During the last few years this term has become popular as a list of things to get done before “kicking the bucket.” It has even been the theme of various movies, usually with a comical twist. In most cases the list consists of extreme dreams. Some examples might be to visit the seven wonders of the world or win the lottery or discover the cure for the common cold. It would make more sense to make a thimble list of achievable acts. Among those could be: climb Pike’s Peak, learn to play the piano, write a novel, travel to a foreign country, take a cruise, etc, etc.
What if Christians decided to make a bucket list or at least a thimble list? At the top should be to become more like Jesus. This might involve achievable acts such as: To help the poor, To teach others the gospel, To love our enemies, To be more forgiving, To pray more often, and on and on.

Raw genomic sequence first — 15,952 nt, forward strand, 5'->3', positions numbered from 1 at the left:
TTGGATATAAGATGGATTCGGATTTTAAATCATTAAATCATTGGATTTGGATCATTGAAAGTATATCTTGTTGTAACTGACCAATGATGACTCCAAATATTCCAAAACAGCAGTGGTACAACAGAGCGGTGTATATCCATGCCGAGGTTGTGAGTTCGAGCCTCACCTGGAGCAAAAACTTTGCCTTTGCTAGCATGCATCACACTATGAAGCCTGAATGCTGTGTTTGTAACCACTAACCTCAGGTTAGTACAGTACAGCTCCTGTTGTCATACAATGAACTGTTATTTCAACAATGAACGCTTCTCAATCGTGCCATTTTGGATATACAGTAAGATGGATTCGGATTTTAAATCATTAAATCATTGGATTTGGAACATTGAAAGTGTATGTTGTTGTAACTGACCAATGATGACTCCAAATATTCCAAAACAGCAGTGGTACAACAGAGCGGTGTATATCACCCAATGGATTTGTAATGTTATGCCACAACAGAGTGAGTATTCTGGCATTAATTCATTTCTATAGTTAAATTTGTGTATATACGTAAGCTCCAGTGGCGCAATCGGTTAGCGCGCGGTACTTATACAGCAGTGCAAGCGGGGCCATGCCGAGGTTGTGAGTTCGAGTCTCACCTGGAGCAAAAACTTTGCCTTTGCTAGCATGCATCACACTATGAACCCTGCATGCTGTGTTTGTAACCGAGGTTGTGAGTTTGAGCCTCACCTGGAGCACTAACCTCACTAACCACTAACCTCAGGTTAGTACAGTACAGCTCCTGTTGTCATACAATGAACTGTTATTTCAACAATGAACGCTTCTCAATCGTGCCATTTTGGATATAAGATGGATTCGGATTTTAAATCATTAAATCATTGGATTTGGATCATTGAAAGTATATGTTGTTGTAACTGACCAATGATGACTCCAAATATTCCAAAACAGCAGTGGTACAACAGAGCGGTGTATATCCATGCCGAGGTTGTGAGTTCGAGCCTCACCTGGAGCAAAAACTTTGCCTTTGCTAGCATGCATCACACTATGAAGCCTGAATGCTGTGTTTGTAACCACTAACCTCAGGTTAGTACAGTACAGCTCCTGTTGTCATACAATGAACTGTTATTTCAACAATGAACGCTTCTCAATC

The bucket list should exceed our fondest dreams, in short, extreme dreams. Want to live in heaven? Check. (Mt 19:21) (Heb 12:23) Want to live forever? Check (I Thes 4:14) Want to see Jesus face to face? Check. (1 Jn 3:2) (Jn 14:1-4) Want to be like Christ? Check. (Rom 8:17) Want to see God the Father? Done. (Rev 21:3-4)
Before filling that bucket, however, one must make sure there are no leaks in it. Is the bucket designed by God or a rusty one full of the holes of one’s own preferences? Is that bucket made of grace and faith? (Eph 2:8) Is it forged with trust and obedience? (Acts 2:38) Let’s add prayer, (1 Th 5:17) (Jas 5:16) hope, (Rom 12:12) (Rom 15:4) and love. (Gal 5:13) (Mt 5:44) (1 Cor 13:13) Let each one be bucket-ready for those extreme dreams.
A foster child receives parental care but is not kin by blood or related legally. A guardian is a person legally entrusted with the care and responsibility of another person, usually a minor, who is often called a ward. Neither of these is the same as an adoption although they sometimes lead to it.